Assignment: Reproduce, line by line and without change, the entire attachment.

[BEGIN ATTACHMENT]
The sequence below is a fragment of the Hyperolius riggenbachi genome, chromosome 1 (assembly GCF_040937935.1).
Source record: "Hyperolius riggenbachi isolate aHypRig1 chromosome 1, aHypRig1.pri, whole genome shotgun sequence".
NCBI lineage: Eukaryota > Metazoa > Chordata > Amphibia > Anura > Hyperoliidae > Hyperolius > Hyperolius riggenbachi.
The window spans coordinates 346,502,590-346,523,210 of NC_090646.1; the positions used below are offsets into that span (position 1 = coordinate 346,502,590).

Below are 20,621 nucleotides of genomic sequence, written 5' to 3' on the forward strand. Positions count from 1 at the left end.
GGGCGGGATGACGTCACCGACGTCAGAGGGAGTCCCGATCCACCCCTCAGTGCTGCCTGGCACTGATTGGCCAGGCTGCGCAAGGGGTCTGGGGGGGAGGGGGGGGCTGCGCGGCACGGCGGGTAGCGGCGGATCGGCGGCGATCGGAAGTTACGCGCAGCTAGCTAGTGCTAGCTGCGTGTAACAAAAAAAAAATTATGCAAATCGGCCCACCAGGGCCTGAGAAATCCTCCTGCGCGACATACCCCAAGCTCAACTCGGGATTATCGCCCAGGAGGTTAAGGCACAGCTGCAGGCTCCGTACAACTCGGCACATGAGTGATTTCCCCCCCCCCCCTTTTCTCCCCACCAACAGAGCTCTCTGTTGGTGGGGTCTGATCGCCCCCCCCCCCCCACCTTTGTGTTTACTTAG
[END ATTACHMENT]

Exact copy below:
The sequence below is a fragment of the Hyperolius riggenbachi genome, chromosome 1 (assembly GCF_040937935.1).
Source record: "Hyperolius riggenbachi isolate aHypRig1 chromosome 1, aHypRig1.pri, whole genome shotgun sequence".
NCBI lineage: Eukaryota > Metazoa > Chordata > Amphibia > Anura > Hyperoliidae > Hyperolius > Hyperolius riggenbachi.
The window spans coordinates 346,502,590-346,523,210 of NC_090646.1; the positions used below are offsets into that span (position 1 = coordinate 346,502,590).

Below are 20,621 nucleotides of genomic sequence, written 5' to 3' on the forward strand. Positions count from 1 at the left end.
GGGCGGGATGACGTCACCGACGTCAGAGGGAGTCCCGATCCACCCCTCAGTGCTGCCTGGCACTGATTGGCCAGGCTGCGCAAGGGGTCTGGGGGGGAGGGGGGGGCTGCGCGGCACGGCGGGTAGCGGCGGATCGGCGGCGATCGGAAGTTACGCGCAGCTAGCTAGTGCTAGCTGCGTGTAACAAAAAAAAAATTATGCAAATCGGCCCACCAGGGCCTGAGAAATCCTCCTGCGCGACATACCCCAAGCTCAACTCGGGATTATCGCCCAGGAGGTTAAGGCACAGCTGCAGGCTCCGTACAACTCGGCACATGAGTGATTTCCCCCCCCCCCCTTTTCTCCCCACCAACAGAGCTCTCTGTTGGTGGGGTCTGATCGCCCCCCCCCCCCCACCTTTGTGTTTACTTAG